A change in your home's tax assessment is both good news and bad news. If the assessment rises, it means that your property value has gone up -- but it also means your property taxes are likely to go up, too. If the assessment declines, your property taxes might fall -- but that's because your home might be worth less than before. In either case, the change will probably affect the amount of your monthly mortgage payment.
Tax assessments affect mortgage payments because most homeowners pay their property taxes "out of escrow." Each month, their mortgage payment includes an amount of money specifically designated for paying property taxes. Their mortgage company collects this money and holds it in a separate account -- called an escrow account -- until it's time to pay property taxes. When the taxes are due, the mortgage company pays them on behalf of the homeowner, using the money in the escrow account.
Your property assessment is the local government's estimate of what your house is worth. Your property taxes will be based on that assessed value. So when your assessment changes, it will in all likelihood change how much you owe in property taxes. Usually that means you'll be paying more, although it's hardly unheard-of for assessments to decline. If you're paying your property taxes out of escrow, that increase will eventually make its way to your monthly payment. Mortgage lenders typically review your escrow account once a year and adjust it for changes in your tax bill and your homeowners' insurance premiums, which many homeowners also pay out of escrow.
Taxes in Arrears
The change in your assessment might not produce an immediate increase in your property taxes, and therefore in your monthly mortgage payment. That's because in many states, property taxes are paid "in arrears" -- meaning, your taxes are paying for services already provided in the past, not those to be provided in the coming year. If the taxes in your area are paid in arrears, then this year's tax bill will be based not on your current assessment, but rather on the assessment that was in effect during the past period covered by the taxes you're about to pay. So a change in assessment won't change your taxes until next year or whenever it comes time to pay for this year's services in arrears.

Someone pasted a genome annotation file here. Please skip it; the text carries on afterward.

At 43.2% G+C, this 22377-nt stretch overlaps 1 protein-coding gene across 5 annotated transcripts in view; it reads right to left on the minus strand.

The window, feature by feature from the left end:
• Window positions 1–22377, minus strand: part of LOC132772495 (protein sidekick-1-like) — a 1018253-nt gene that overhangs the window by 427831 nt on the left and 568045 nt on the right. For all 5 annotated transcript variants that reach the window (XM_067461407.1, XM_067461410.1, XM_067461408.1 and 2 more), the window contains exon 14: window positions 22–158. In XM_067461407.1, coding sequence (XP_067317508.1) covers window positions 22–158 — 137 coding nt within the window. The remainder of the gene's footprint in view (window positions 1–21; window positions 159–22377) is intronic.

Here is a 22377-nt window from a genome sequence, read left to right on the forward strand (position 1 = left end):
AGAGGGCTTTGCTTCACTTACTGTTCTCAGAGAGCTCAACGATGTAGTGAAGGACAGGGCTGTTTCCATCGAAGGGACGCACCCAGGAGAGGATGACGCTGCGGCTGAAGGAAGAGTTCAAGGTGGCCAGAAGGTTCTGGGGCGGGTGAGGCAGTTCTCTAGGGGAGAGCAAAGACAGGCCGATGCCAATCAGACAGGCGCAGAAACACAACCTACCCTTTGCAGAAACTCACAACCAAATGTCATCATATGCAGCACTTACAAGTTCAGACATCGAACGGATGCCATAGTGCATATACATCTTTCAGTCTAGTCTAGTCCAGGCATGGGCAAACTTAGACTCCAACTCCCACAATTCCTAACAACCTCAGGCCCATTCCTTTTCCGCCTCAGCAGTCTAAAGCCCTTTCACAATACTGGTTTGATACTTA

If you don't pay property taxes out of escrow, then the new assessment won't affect your mortgage payment. A change in your property assessment will still change your taxes, but since your mortgage company isn't handling your tax bill, you won't see a change in your mortgage payment. Even if your home increases or decreases in value, the amount you actually owe on your mortgage doesn't change, so neither will your monthly payment.
- The Mortgage Professor: How Do I Figure Escrows?
- Department of Housing and Urban Development: FAQs About Escrow Accounts for Consumers
- Michigan Property Consultants LLC: Michigan Property Tax Prorations
- Internal Revenue Service. "4.48.6 Real Property Valuation Guidelines." Accessed April 10, 2020.
- State of New Jersey. "Property Tax." Accessed April 11, 2020.
- Internal Revenue Service. "Topic No. 151 Your Appeal Rights." Accessed April 11, 2020.
Cam Merritt is a writer and editor specializing in business, personal finance and home design. He has contributed to USA Today, The Des Moines Register and Better Homes and Gardens"publications. Merritt has a journalism degree from Drake University and is pursuing an MBA from the University of Iowa.